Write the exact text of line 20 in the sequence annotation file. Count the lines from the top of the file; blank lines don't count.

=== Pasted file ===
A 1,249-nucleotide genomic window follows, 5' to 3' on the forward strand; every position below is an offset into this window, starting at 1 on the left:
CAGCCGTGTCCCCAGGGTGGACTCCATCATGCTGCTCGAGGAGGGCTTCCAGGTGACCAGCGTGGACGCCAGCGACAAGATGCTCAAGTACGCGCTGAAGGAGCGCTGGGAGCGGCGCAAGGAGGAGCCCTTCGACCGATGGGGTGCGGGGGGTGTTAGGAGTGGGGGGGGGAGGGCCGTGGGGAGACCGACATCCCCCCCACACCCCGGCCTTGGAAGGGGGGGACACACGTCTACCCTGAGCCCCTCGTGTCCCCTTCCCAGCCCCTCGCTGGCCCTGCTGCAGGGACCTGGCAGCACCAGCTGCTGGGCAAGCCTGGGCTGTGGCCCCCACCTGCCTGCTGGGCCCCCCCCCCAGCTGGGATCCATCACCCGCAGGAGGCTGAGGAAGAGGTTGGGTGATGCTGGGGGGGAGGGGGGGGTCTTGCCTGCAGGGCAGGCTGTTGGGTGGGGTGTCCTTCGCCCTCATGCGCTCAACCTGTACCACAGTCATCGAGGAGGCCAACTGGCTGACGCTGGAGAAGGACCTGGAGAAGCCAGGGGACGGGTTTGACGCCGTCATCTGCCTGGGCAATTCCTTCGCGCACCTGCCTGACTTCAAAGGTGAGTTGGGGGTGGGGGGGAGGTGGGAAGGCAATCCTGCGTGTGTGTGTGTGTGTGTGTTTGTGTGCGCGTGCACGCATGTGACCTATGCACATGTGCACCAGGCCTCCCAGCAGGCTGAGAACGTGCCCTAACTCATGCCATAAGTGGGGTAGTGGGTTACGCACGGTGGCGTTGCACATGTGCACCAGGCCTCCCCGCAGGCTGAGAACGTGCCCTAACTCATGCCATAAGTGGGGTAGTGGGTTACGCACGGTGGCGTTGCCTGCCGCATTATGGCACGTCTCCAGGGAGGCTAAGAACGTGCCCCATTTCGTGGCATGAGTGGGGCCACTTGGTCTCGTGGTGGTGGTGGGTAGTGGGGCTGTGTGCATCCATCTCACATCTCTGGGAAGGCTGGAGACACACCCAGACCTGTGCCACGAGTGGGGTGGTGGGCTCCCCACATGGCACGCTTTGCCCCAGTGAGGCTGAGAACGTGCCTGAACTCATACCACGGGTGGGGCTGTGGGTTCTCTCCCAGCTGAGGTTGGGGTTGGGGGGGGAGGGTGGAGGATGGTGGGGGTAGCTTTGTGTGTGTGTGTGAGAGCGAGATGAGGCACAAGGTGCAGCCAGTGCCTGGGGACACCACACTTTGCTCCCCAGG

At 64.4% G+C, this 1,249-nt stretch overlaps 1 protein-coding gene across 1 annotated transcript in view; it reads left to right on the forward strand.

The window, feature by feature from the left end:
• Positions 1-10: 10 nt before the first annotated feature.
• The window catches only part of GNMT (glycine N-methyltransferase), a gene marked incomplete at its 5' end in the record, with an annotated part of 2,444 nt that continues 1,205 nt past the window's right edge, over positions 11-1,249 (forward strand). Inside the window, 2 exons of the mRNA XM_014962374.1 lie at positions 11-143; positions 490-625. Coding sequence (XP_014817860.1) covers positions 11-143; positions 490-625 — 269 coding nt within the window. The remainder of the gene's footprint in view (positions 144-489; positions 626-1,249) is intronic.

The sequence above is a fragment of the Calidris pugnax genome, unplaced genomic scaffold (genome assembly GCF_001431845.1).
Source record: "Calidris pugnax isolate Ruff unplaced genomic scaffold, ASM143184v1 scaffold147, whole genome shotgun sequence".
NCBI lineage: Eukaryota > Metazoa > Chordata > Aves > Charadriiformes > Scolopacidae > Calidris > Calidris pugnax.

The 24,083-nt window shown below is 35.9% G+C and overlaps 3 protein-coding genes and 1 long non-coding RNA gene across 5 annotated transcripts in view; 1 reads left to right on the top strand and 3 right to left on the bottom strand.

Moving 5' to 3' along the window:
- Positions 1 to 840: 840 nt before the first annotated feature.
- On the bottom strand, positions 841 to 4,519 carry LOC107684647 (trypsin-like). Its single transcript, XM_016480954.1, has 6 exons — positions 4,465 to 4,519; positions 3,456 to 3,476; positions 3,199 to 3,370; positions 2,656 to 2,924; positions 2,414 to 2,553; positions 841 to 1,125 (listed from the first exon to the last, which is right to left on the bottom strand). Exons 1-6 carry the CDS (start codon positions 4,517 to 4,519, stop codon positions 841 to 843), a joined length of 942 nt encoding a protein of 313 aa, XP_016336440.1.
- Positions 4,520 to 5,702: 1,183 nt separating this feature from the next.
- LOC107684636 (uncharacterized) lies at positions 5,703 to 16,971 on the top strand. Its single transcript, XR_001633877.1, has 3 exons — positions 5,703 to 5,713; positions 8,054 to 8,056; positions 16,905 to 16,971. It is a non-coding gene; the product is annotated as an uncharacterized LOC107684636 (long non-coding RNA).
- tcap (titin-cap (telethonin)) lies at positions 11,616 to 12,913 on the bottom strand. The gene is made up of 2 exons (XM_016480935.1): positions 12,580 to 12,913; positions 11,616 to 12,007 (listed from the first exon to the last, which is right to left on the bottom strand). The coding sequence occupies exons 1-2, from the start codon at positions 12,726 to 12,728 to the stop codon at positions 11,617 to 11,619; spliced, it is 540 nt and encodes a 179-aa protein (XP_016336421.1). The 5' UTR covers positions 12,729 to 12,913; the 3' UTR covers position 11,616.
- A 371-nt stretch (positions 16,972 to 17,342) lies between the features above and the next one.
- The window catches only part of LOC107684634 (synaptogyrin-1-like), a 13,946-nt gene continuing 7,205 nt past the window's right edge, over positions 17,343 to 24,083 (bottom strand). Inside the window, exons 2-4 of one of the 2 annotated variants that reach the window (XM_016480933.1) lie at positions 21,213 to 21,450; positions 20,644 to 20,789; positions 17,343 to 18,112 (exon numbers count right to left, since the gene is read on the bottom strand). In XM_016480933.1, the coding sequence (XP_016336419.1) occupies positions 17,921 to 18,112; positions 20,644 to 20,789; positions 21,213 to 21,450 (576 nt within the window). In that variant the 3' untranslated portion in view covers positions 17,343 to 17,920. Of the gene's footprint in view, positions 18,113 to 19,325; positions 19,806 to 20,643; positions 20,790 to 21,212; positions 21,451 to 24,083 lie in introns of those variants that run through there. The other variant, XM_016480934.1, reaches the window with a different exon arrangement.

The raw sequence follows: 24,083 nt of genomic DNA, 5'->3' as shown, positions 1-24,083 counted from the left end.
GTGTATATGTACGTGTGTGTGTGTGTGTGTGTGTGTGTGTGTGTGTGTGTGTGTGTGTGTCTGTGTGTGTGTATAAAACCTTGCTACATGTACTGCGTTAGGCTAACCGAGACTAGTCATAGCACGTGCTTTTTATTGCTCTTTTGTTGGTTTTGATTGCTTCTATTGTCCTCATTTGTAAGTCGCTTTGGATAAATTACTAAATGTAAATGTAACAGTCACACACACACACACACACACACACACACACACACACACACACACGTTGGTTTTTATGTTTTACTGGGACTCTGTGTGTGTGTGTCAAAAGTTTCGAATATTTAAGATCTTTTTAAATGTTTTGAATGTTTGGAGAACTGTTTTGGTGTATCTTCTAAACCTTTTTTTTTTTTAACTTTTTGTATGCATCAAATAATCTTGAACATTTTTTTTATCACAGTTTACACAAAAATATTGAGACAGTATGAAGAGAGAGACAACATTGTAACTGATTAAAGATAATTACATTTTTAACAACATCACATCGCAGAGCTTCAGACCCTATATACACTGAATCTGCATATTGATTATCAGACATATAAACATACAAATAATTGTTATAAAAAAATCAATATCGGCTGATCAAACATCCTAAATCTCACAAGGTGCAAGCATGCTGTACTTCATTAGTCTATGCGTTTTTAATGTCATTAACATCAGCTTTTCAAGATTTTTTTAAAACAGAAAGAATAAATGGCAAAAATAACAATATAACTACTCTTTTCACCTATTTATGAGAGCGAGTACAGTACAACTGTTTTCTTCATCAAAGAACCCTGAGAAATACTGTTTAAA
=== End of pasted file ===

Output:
GTGTATATGTACGTGTGTGTGTGTGTGTGTGTGTGTGTGTGTGTGTGTGTGTGTGTGTGTCTGTGTGTGTGTATAAAACCTTGCTACATGTACTGCGTTAGGCTAACCGAGACTAGTCATAGCACGTGCTTTTTATTGCTCTTTTGTTGGTTTTGATTGCTTCTATTGTCCTCATTTGTAAGTCGCTTTGGATAAATTACTAAATGTAAATGTAACAGTCACACACACACACACACACACACACACACACACACACACACACACGTTGGTTTTTATGTTTTACTGGGACTCTGTGTGTGTGTGTCAAAAGTTTCGAATATTTAAGATCTTTTTAAATGTTTTGAATGTTTGGAGAACTGTTTTGGTGTATCTTCTAAACCTTTTTTTTTTTTAACTTTTTGTATGCATCAAATAATCTTGAACATTTTTTTTATCACAGTTTACACAAAAATATTGAGACAGTATGAAGAGAGAGACAACATTGTAACTGATTAAAGATAATTACATTTTTAACAACATCACATCGCAGAGCTTCAGACCCTATATACACTGAATCTGCATATTGATTATCAGACATATAAACATACAAATAATTGTTATAAAAAAATCAATATCGGCTGATCAAACATCCTAAATCTCACAAGGTGCAAGCATGCTGTACTTCATTAGTCTATGCGTTTTTAATGTCATTAACATCAGCTTTTCAAGATTTTTTTAAAACAGAAAGAATAAATGGCAAAAATAACAATATAACTACTCTTTTCACCTATTTATGAGAGCGAGTACAGTACAACTGTTTTCTTCATCAAAGAACCCTGAGAAATACTGTTTAAA